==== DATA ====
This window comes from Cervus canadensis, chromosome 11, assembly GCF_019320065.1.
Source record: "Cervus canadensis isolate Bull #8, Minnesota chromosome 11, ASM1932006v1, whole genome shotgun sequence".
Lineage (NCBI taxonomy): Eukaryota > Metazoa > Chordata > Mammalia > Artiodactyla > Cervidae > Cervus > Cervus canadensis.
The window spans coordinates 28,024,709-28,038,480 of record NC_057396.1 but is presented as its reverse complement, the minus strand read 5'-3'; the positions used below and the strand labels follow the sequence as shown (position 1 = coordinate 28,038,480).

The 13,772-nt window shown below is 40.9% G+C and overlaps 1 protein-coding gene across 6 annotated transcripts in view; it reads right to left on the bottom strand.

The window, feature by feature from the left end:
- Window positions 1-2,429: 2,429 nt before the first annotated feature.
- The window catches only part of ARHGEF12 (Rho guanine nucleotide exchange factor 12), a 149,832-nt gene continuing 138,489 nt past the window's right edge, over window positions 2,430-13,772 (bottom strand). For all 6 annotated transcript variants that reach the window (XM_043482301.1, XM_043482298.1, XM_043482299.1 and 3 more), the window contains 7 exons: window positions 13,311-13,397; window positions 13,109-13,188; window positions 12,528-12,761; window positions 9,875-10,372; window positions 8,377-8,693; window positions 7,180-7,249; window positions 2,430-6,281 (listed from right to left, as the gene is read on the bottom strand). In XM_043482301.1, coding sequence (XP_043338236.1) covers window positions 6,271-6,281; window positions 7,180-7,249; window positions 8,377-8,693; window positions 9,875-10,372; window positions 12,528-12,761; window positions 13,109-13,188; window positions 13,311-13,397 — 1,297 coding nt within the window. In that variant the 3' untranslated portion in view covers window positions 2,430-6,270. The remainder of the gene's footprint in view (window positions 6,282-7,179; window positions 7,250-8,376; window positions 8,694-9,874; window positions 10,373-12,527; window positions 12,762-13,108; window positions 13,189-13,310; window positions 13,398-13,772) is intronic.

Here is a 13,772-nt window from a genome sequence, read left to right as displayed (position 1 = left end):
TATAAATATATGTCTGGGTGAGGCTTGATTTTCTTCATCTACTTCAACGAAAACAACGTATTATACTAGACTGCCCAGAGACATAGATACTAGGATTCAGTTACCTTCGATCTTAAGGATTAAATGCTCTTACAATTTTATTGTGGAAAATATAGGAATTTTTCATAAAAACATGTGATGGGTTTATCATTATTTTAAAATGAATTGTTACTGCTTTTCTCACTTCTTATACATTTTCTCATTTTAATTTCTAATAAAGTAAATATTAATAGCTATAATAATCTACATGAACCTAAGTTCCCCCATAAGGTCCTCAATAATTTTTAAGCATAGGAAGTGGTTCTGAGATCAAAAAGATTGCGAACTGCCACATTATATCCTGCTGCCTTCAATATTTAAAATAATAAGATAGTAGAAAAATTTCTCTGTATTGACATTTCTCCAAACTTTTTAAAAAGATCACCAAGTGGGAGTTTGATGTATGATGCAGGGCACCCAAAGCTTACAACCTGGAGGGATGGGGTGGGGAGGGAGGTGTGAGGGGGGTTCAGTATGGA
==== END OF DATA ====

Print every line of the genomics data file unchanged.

This window comes from Cervus canadensis, chromosome 11, assembly GCF_019320065.1.
Source record: "Cervus canadensis isolate Bull #8, Minnesota chromosome 11, ASM1932006v1, whole genome shotgun sequence".
Lineage (NCBI taxonomy): Eukaryota > Metazoa > Chordata > Mammalia > Artiodactyla > Cervidae > Cervus > Cervus canadensis.
The window spans coordinates 28,024,709-28,038,480 of record NC_057396.1 but is presented as its reverse complement, the minus strand read 5'-3'; the positions used below and the strand labels follow the sequence as shown (position 1 = coordinate 28,038,480).

The 13,772-nt window shown below is 40.9% G+C and overlaps 1 protein-coding gene across 6 annotated transcripts in view; it reads right to left on the bottom strand.

The window, feature by feature from the left end:
- Window positions 1-2,429: 2,429 nt before the first annotated feature.
- The window catches only part of ARHGEF12 (Rho guanine nucleotide exchange factor 12), a 149,832-nt gene continuing 138,489 nt past the window's right edge, over window positions 2,430-13,772 (bottom strand). For all 6 annotated transcript variants that reach the window (XM_043482301.1, XM_043482298.1, XM_043482299.1 and 3 more), the window contains 7 exons: window positions 13,311-13,397; window positions 13,109-13,188; window positions 12,528-12,761; window positions 9,875-10,372; window positions 8,377-8,693; window positions 7,180-7,249; window positions 2,430-6,281 (listed from right to left, as the gene is read on the bottom strand). In XM_043482301.1, coding sequence (XP_043338236.1) covers window positions 6,271-6,281; window positions 7,180-7,249; window positions 8,377-8,693; window positions 9,875-10,372; window positions 12,528-12,761; window positions 13,109-13,188; window positions 13,311-13,397 — 1,297 coding nt within the window. In that variant the 3' untranslated portion in view covers window positions 2,430-6,270. The remainder of the gene's footprint in view (window positions 6,282-7,179; window positions 7,250-8,376; window positions 8,694-9,874; window positions 10,373-12,527; window positions 12,762-13,108; window positions 13,189-13,310; window positions 13,398-13,772) is intronic.

Here is a 13,772-nt window from a genome sequence, read left to right as displayed (position 1 = left end):
TATAAATATATGTCTGGGTGAGGCTTGATTTTCTTCATCTACTTCAACGAAAACAACGTATTATACTAGACTGCCCAGAGACATAGATACTAGGATTCAGTTACCTTCGATCTTAAGGATTAAATGCTCTTACAATTTTATTGTGGAAAATATAGGAATTTTTCATAAAAACATGTGATGGGTTTATCATTATTTTAAAATGAATTGTTACTGCTTTTCTCACTTCTTATACATTTTCTCATTTTAATTTCTAATAAAGTAAATATTAATAGCTATAATAATCTACATGAACCTAAGTTCCCCCATAAGGTCCTCAATAATTTTTAAGCATAGGAAGTGGTTCTGAGATCAAAAAGATTGCGAACTGCCACATTATATCCTGCTGCCTTCAATATTTAAAATAATAAGATAGTAGAAAAATTTCTCTGTATTGACATTTCTCCAAACTTTTTAAAAAGATCACCAAGTGGGAGTTTGATGTATGATGCAGGGCACCCAAAGCTTACAACCTGGAGGGATGGGGTGGGGAGGGAGGTGTGAGGGGGGTTCAGTATGGA